A better future: Options for reform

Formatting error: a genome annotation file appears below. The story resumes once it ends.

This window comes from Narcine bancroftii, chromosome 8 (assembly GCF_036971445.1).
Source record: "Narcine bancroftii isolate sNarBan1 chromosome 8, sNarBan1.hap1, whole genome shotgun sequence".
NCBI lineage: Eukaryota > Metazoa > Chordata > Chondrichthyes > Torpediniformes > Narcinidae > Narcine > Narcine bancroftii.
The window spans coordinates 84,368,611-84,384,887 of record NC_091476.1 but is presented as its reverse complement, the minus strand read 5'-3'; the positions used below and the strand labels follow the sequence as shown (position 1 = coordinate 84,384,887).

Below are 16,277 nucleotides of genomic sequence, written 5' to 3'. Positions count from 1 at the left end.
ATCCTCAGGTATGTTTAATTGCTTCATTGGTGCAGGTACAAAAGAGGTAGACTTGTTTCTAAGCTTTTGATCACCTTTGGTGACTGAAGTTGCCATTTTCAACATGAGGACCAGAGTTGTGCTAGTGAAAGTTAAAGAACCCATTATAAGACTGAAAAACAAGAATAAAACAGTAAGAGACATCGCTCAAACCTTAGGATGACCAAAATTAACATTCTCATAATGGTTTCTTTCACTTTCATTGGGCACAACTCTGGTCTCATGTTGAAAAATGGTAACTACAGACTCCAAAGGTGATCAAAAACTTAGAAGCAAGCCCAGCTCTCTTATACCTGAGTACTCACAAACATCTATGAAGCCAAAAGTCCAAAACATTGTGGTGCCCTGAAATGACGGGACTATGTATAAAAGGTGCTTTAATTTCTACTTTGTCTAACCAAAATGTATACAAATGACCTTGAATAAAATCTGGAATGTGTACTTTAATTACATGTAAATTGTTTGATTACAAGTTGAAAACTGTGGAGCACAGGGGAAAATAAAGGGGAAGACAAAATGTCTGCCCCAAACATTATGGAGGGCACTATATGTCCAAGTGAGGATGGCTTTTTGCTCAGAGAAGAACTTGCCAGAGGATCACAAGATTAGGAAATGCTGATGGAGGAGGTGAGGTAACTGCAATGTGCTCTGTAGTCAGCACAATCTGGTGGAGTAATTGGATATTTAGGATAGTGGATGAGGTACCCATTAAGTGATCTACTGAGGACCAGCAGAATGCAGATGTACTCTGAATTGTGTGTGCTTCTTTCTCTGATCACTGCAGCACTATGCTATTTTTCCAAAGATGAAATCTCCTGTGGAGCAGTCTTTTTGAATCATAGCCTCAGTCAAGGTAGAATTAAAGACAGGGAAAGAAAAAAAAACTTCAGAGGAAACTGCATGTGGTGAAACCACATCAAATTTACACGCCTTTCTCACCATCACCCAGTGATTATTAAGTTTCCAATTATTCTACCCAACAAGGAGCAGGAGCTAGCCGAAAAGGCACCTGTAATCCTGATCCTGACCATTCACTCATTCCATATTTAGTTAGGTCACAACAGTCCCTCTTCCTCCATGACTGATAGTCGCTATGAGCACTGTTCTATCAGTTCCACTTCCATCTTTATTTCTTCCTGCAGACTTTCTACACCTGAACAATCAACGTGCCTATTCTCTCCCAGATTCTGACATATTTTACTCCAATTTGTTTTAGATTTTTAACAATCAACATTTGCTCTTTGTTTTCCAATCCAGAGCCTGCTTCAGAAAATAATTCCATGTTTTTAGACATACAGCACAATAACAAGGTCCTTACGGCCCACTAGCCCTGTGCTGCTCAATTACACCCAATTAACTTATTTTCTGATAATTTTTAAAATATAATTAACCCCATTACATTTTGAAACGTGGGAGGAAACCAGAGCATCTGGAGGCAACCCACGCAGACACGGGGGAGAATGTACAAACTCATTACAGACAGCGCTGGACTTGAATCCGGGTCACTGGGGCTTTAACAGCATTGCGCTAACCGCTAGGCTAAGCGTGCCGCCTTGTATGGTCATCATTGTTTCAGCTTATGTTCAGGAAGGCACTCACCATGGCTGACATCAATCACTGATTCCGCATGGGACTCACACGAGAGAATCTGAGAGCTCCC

Reform principles In Australia, the State level of government is particularly responsive to differences in the circumstances and preferences of, say, North Queensland versus Tasmanian families. On the other hand, the Federal Government’s role is to ensure that both are treated equitably in the distribution of income and have access to services of a minimum national standard. Reform principles This chapter canvasses some guiding principles for consideration of reform to the way in which the two levels of government work together, in social policy areas and generally. Key Points >Both levels of government should be much less concerned, in considering what roles they should play, with who the service providers are than with efficiently achieving the best outcome for Australian families. That is, equity and efficiency are overarching principles, along with others such as simplicity and clarity, flexibility and choice. >Some well-known principles of good public administration apply to the issue of how the two levels of government should ideally divide roles in social policy between themselves: – the principle of subsidiarity, i.e. a function should be carried out by the lowest level of government able to exercise it effectively; and – where both levels of government need to be involved in the same area of social policy, the Commonwealth is naturally best placed to handle issues where a national perspective is required, whereas State Governments are more able to identify the needs of their local communities and develop policy and program responses to them. Both have roles in working collaboratively to resolve national aspects of issues in the interest of the Australian community as a whole. >Reform is about making our Federation work better — unlocking the benefits that only a federal system can generate: – maintaining a strong sense of being a single national community in which all families, wherever they live, have access to services at (at least) a minimum national standard overall; but – promoting diversity in how policies and programs respond to local needs and preferences — thus promoting service innovation and improvement across the nation. >Provision of health and education services — those which matter most to Australians and their families — should continue to be a shared responsibility between the Commonwealth and the States: – there should be a collaborative approach to the national aspects of policy development, and planning and budgeting for these programs, including minimum national standards and a national reporting framework; – each level of government should bear a major share of costs, bear financial risks which it can influence, and share other risks; – the Commonwealth has the primary responsibility for ensuring that all Australians have equitable access to quality services at, at least, the minimum national standards; and – the States have primary responsibility for identifying local community needs and preferences, shaping responses and driving innovative policy and program solutions to them. The States are also best placed to administer programs ‘on the ground’. > In the area of health, there is a need for new joint arrangements to span virtually all related publicly funded health (including aged care) services. > In the area of education, there is a need for a single consistent school funding framework for all schools that meet requirements for receiving public support. > Clearly the major redistributional tools will continue to rest with the Commonwealth. The Commonwealth could review the income tax system with the aim of restoring simplicity and lowering the marginal tax rates experienced by ordinary Australians, while paring back the range of available tax breaks. In social security, key themes include the need for rationalisation of the different payments, each with different terms of conditions, and ideally, the adoption of a uniform payment based more consistently on needs. 7.1 National objectives and reform principles Very broad community aims At the very broadest level, the aim of any reform should be to improve the wellbeing of the Australian community. The two major dimensions of this are: > efficiency – i.e. providing more or better services that the community values, for the same or less resources; and > equity – improving fairness and equality of opportunity and reducing disparities in social outcomes. Along with these two very broad dimensions there are others in which reform can improve things — e.g. simplicity and clarity, flexibility and choice are desirable attributes of all government programs that reform should seek to enhance. What families want From the point of view of Australian families and individuals, what is wanted from any changes to the way governments provide services is probably more specific and straightforward. As discussed in chapter 2, they want the two levels of government to cooperate rather than see inconsistent or conflicting approaches: > in respect of health, they want to be able to access the health care services they need, simply, without experiencing a maze of programs in the two levels of government; to be able to make choices that suit them, and to not be constrained in receiving services they need by any contribution they are asked to make to the cost; > in education, families want their children to have positive school experiences that develop them socially as well as in the area of learning, and help promote them on the way to a good career. Again, they want fairness and choice, and do not want cost to be a barrier to choosing a school that gives their children a quality education that they are happy with; and > they want governments to tax them simply and fairly and with a light touch, and to assist them financially when they are in real need, again in a way that is simple and fair and respects their dignity, as well as being adequate for their needs. All families want to be able to make choices of services that suit them. Particularly in health and education, many will make choices that they expect will require an extra financial contribution from them, and that may involve them receiving less public support. Reform principles In considering how the two levels of government should best work together to bring about social outcomes for Australians and their families, some principles need to be brought to bear. This is, of course, not a new issue. The general subject of how the two levels of government should work together in our Federal system has been canvassed many times since the late 19th century when the question of Federation – its merits, its shape and how it might work – was beginning to be actively debated in the Colonies. The context is rather different now, but the issue of how the Federation should work remains very much alive. In recent years there have been periods of very active discussion at the political level – notably in the series of Special Premiers’ Conferences initiated by Prime Minister Hawke in 1990, which gave birth (in 1992) to the Council of Australian Governments (COAG). COAG was intended to meet at least annually to discuss issues in the Federation other than finances per se. Several major expert inquiries have also examined the issue of Commonwealth—State relations in the modern context, as outlined in chapter 6. Among them were the 1996 National Commission of Audit (the Commission) and the 2001—2002 Review of Commonwealth—State Funding (the Review). The Commission paid particular attention to articulating the general principles that should apply to the issue of which level of government should play which roles. The Review focused on the areas where the Commonwealth was involved via specific purpose payments, especially health and education. The Commission was mainly concerned with the Commonwealth Government’s role per se, but with implications for the roles of the States. The Commission noted that the issue extended not only to what the two levels of government should do themselves, but also to how they should, on behalf of the community, engage with service providers, public or private: It does not follow that because the Commonwealth Government had a role/objective when the program commenced or was expanded that the same role/objective is relevant or appropriate now. Where government does have a continuing role/objective, this does not of itself require it to continue to deliver services. More efficient and effective delivery could be achieved by way of clearly defined purchase arrangements with other governments, agencies or private providers. A key point that comes out of these observations by the Commission is that it is necessary to distinguish the intrinsic government roles of strategy and policymaking, planning and public budgeting (in which all public priorities compete for resources), and the high-level provision of funding, from subsidiary roles which may be delegated in some appropriate way. The latter include: > operational program management and the detailed purchasing arrangements that this entails with providers of the services that government wishes the community to receive; and > the actual delivery of services. Both levels of government, especially in the post Hilmer era of National Competition Policy, should be much less concerned with considering what roles they should play, with who the service providers are, than with efficiently achieving the best outcomes for Australians and their families. The aim is to design arrangements so that Australians can readily access quality services that meet their needs and which are delivered efficiently – making good use of the public resources that fund or help to fund them. Arrangements that favour particular groups of providers, public or private, over others are not justified other than in exceptional cases where they are a means to the end of achieving the best social outcome. In other words, the ‘main game’ must be delivering the best outcomes for Australian families with the available resources, with competitive neutrality applying among providers, unless achieving best outcomes requires some limits or caveats to that. Principles guiding the allocation of roles As for the central question here, of how the two levels of government should ideally divide roles in social policy between themselves, some well-known principles of good public administration readily apply, particularly these: (i) the principle of subsidiarity, i.e. the concept that a function should be carried out by the lowest level of government able to exercise it effectively – and thus as close as possible to the ultimate clients, to allow them choice in how they receive services, noting that in some cases national considerations will point to the higher level of government carrying a function (e.g. progressive income taxation), even though it is within the administrative capacity of the lower level; (ii) functions should thus generally rest with the lowest level of government with the appropriate capability, provided that the totality of the responsibilities of each level of government is broadly aligned with its effective command over revenues; (iii) where both levels of government need to be involved in the same area of social policy (as in health and education): – both levels of government need to work collaboratively to resolve national aspects of issues, in the interests of Australia as a whole; – the States have primary roles in identifying the needs of their communities, and in developing policy and program responses, to them; – the Commonwealth should have primary responsibility for the minimum standard of services overall that at the very least every Australian family should have access to; and – appropriate co-funding and risk sharing arrangements should apply, i.e. if a particular risk can be better managed or borne by one of the two levels of government, that level should primarily carry the financial consequences of the particular risk; otherwise exposure to risks should be shared as part of financial agreements. The meeting of Premiers at the end of the Special Premiers’ Conference process in November 1991 articulated another principle which they saw as a key to making our Federation work better – the ‘Australian nation’ principle, i.e. that all governments [should] work together cooperatively to ensure that national issues are resolved in the interests of Australia as a whole. Advantages of federal systems Reform is ultimately about making our Federation work better in ways that make a difference to families, noting that the term ‘families’ has been used as a shorthand for ‘all Australians’. A federation intrinsically has great advantages over a unitary state in that it allows, and can indeed be structured to actively promote, diversity across and within its sub-national jurisdictions (states, provinces or territories) in what and how services are delivered in response to local needs and preferences. It is very instructive to note the trend in some unitary states to devolve large areas of policy and administration, particularly in social areas, back to the subnational level. Nowhere has this movement been more dramatic than in the United Kingdom, where in the past decade a Scottish Parliament and a National Assembly for Wales have been established, along with corresponding executive governments. The Scottish Government on its website lists the following as its top two functions: > health; and > education and training. (Local government, social work and housing are the next three Scottish Government priorities.) The Welsh Assembly Government lists on its site essentially the same two top priorities, but with somewhat more elaboration: > developing education, training and lifelong learning in Wales; and > developing and funding NHS services in Wales. (The Welsh Government’s next three priorities are administering European funds, local government and housing.) Devolution in the United Kingdom was a response to a number of concerns and aspirations of the Scots and the Welsh, including no doubt the wish to maintain and express their distinct cultural identities and to have governments closer to and more responsive to them. However, it is remarkable that the areas in which those communities now appear to see that local responsiveness as most important are the ‘bread-and-butter’ core social policy areas of health and education – just as in Australia. In our own Australian context, the State level of government, being closer to the community, is inherently the more responsive – politically, in the development of policies and programs, and in the way that services are delivered – to differences in the circumstances and preferences of (say) North Queensland versus Tasmanian families. On the other hand, the Federal government may be best placed to ensure that both are treated equitably in the distribution of income and have access to services of at least a minimum national standard overall in those areas that matter most for equity and opportunity in life. Diversity as a key driver of improvement Thus it is very important that the concept of a nationally consistent approach is not confused with a one-size-fits-all uniform approach. On the contrary, it is essential that reform positively promotes diversity in the area of the particular services provided and how they are customised and delivered. Thus the achievement of minimum national standards must be understood and applied in overall outcome terms, not by imposing the same detailed policies, program mix or modes of delivery. This is a very critical point, since diversity is the key to unlocking the potential of our Federal system to serve families best: > Diversity is a key catalyst for innovation, without which service improvement cannot occur, since if new ways of doing things in different parts of the country are strongly inhibited, innovation can only occur by ‘bucking the system’. > In a collaborative federal model, the benefits of diversity and innovation can be picked up and adapted, or used to prompt new ideas, across the nation. The States have a key leadership role in driving policy and program innovation in this context. 7.2 Which level(s) of government? In some areas of social policy the foregoing principles imply that it will be best for a single level of government to take full responsibility for strategy and policy and to be program manager. Some examples are as follows: > clearly the major redistributional tools will continue to rest with the Commonwealth i.e. the Commonwealth will remain responsible for the income tax, and the overall mix of direct and indirect taxation, and for the system of social security payments which, together with the tax system, perform the major role in redistributing income among Australian families; and > on the other hand, many ‘on the ground’ community welfare programs assisting families, children and others (e.g. family support, child protection, juvenile justice etc.) are best managed locally under the full responsibility of the States in respect of policies and programs, although the latter also involve their local government authorities (LGAs) in administration and delivery. Chapter 6 of this report concluded that the major core areas of social policy should be regarded as areas of shared responsibility between the two levels of government. Indeed, the discussion there implied that this is the community’s preference, and indeed would still be, broadly speaking, even if the relative financial capacities of the two levels of government were significantly different to how they stand today. > The two major areas in this core sphere are those which matter most to Australians and their families for equality of opportunity, fairness, and equity of social outcomes – namely health and education. The Review of Commonwealth— State Funding identified these two areas as the ones in which the present overly-diverse range of Commonwealth specific purpose payments to the States should be concentrated in two national (i.e. collaborative) programs, and with the Commonwealth taking prime responsibility for a third national program, Indigenous Community Development, although with the States heavily involved in the development and delivery of that program. Outside those major areas both the Review and the National Commission of Audit (among others) have identified considerable scope for transfers of functions between the Commonwealth and the States – for example in the area of public housing. There is also much scope for exit of the Commonwealth from smaller involvements in social programs. The Commonwealth is involved in many miscellaneous areas where it appears that limited value is thereby added, but where these involvements do certainly entail duplication, administrative overlap, confusion of the families or individuals accessing the services, and a general degree of inefficiency. The Review of Commonwealth—State Funding’s proposal for reform of the Commonwealth—State interface recommended that outside three national cooperative programs it proposed in Health, Education and Indigenous Community Development, and that with some limited other exceptions, the proliferation of small SPPs should be comprehensively rationalised. That is, most of these SPPs should be terminated, with compensating increases in the resources provided to the States under the three national programs. The National Commission of Audit noted that in areas which the Commonwealth exited there would still generally be an important community interest in national reporting of outcomes etc. (especially for programs important to families) – but without maintaining any duplicated administration: any national policy bodies that are retained should limit their activity to joint work on national coordination and strategic directions and the development of standards, benchmarks and performance measures. They should not be involved in service delivery or approval of projects. 7.3 Efficient governance, efficient delivery, families better served Essentially, what is needed in the core areas where the community clearly wants both levels of government to be involved is a genuine partnership. The two levels of government should allocate responsibilities for strategy, planning, budgeting, program management and delivery between themselves in a way that is clear, efficient and well coordinated.> This requires ‘integrated governance’ arrangements. Such arrangements need to be founded on: – agreed goals and objectives; – agreed broad policies to achieve them, national minimum standards etc.; – agreed outcomes to be achieved, but with diversity of approaches to achieving them positively encouraged; – an agreed, and clear, allocation of respective roles and responsibilities in pursuing those outcomes; – agreement on financing and bearing of risks; and – agreed reporting and accountability arrangements. Such arrangements must be made as transparent as possible to Australian families, who care little about which level of government plays what part in the simple, seamless delivery of quality services that they want. Nevertheless it is critically important to good governance that the matter of which level plays which part in the process is clearly decided, consistent with the principles outlined earlier (subsidiarity etc.). The Review of Commonwealth—State Funding emphasised the importance of explicitly establishing the following key elements in the core national programs that would be conducted under that compact, and set down explicitly in intergovernmental agreements: Joint responsibility at the strategic level for setting broad priorities. Outcome objectives and agreed measures to monitor results in the three key areas of health and aged care, education and training, and Indigenous community development. Administrative responsibility for each of these key areas residing with one level of government. Generally this would be the State level since in the relevant areas they are predominant in service delivery capacity. There would be a single integrated program for these areas and the administering level of government would be free of input controls and micro-management from the other level of government. Rationalisation of existing functions and funding arrangements. Opportunities would be sought for rationalising functions within or closely related to the three areas between the levels of governments. 7.4 Future Commonwealth and State roles in social policy The Commonwealth’s role in income redistribution As already argued, the Commonwealth Government will have clear responsibility for the key instruments in the redistribution of income in the Australian community — the income tax and the social security payments system. As the National Centre for Social and Economic Modelling (NATSEM) analysis of the impact of governments on outcomes for families shows, these systems of taxation and payments are responsible for, by far, the greater part of the redistribution of incomes and social outcomes influenced by all Australian governments through all their programs combined. In respect of the income tax, a major issue arising out of this study is that the system is unduly burdensome as felt by ordinary Australian taxpayers — even though, overall, taxation in Australia is not unduly high by OECD standards. In part this is attributable to the extensive leakages from income tax collections that have proliferated through deductions, rebates and the like — predominantly those identified in the Commonwealth’s annual Tax Expenditures Statements. The income tax system has also been used to administer a variety of elements of social policy including the higher education contribution scheme (HECS) and, in part, the private health insurance (PHI) rebate, as well as some assistance to families. The aim of income tax reform should be to restore simplicity and to lower the marginal tax rates experienced by ordinary Australians, while severely rationalising the range of tax breaks that have been cumulatively responsible for a substantial leakage of tax revenues. The current situation is analogous to that which existed when the Asprey Committee looked at the income tax system in the 1970s – a time at which deductions and other tax breaks had also proliferated. As a result of the Asprey recommendations, tax rates came down for everyone and, while almost everyone in the community lost the specific benefit of some particular deduction or tax break, the taxpaying community as a whole, and nearly all individual taxpayers, were better off – including in terms of greater simplicity and transparency and perceived fairness in the reformed income tax system. In the social security system the present Commonwealth Government itself has placed major emphasis on systemic reform. Key themes of reform that have been identified include the need for radical rationalisation of the range of different payments, each with different terms and conditions, and ideally the adoption of a uniform social security payment based consistently on real needs. A difficulty with such a reform is that some people who have been enjoying higher payments than others with the same objective income needs may be losers. Therefore, phasing is likely to be needed, involving a transitional cost. Nevertheless, such a reform would make the social security system fairer, much simpler and more transparent, and would minimise incentives to ‘shop’ among benefits. The core social policy areas in which responsibility is shared Consistent with the principles described in Section 7.3, in health and education the Commonwealth and the States should share responsibility for strategic policy: > there should be a collaborative approach to the national aspects of policy development, planning and budgeting, including the definition of minimum national standards and the establishment of a national reporting framework; and > the Commonwealth and the States should enter into, and carry out, agreements that detail the agreed approaches to policy development, planning, funding, program management, and delivery and reporting in respect of national aspects of these policy areas. Neither level of government should intrude into administration of programs by the other; agreements should be in output, or ideally outcome terms, leaving the administering level of government free to determine how results are achieved. Within this collaborative approach, the Commonwealth and the States should have the following roles: > the Commonwealth should have primary responsibility for ensuring that all Australians, wherever they live, have equitable access to quality services at, at least, the defined minimum national standards. > the Commonwealth and the States should both bear a major share of the responsibility for funding the core health and education services broadly to those national standards. The Commonwealth should bear financial risks that it can influence (but which the States cannot); conversely, the States should bear the financial exposure to risks that they can influence (but which the Commonwealth cannot). The Commonwealth and the States should share the risks which neither level can readily influence, and in proportion to their overall levels of expenditure. In addition, States should take financial responsibility for any enhancement of services that they choose to provide to their own citizens. > The Commonwealth should have principal responsibility for identifying national needs and reform directions in these policy areas. > The States should have principal responsibility for identifying local community needs and preferences, shaping responses to those needs, and driving innovative policy and program solutions to them. > The States should have primary responsibility for efficient program management, purchasing and management of most service provision ‘on the ground’, including dealing with both government and non-government providers who provide services that receive public support. This role would include reporting within the agreed national framework. New Commonwealth—State institutional arrangements The discussion above has been focused on how the Commonwealth and the States should work together in major social program areas where they are both involved. However there is an implied need for reform of the overarching governance structures in our Federation (The Council of Australian Governments, COAG, the various Ministerial Councils etc.), to provide from the top the drive for the new collaborative arrangements. Directions for top level governance reform are canvassed in chapter 10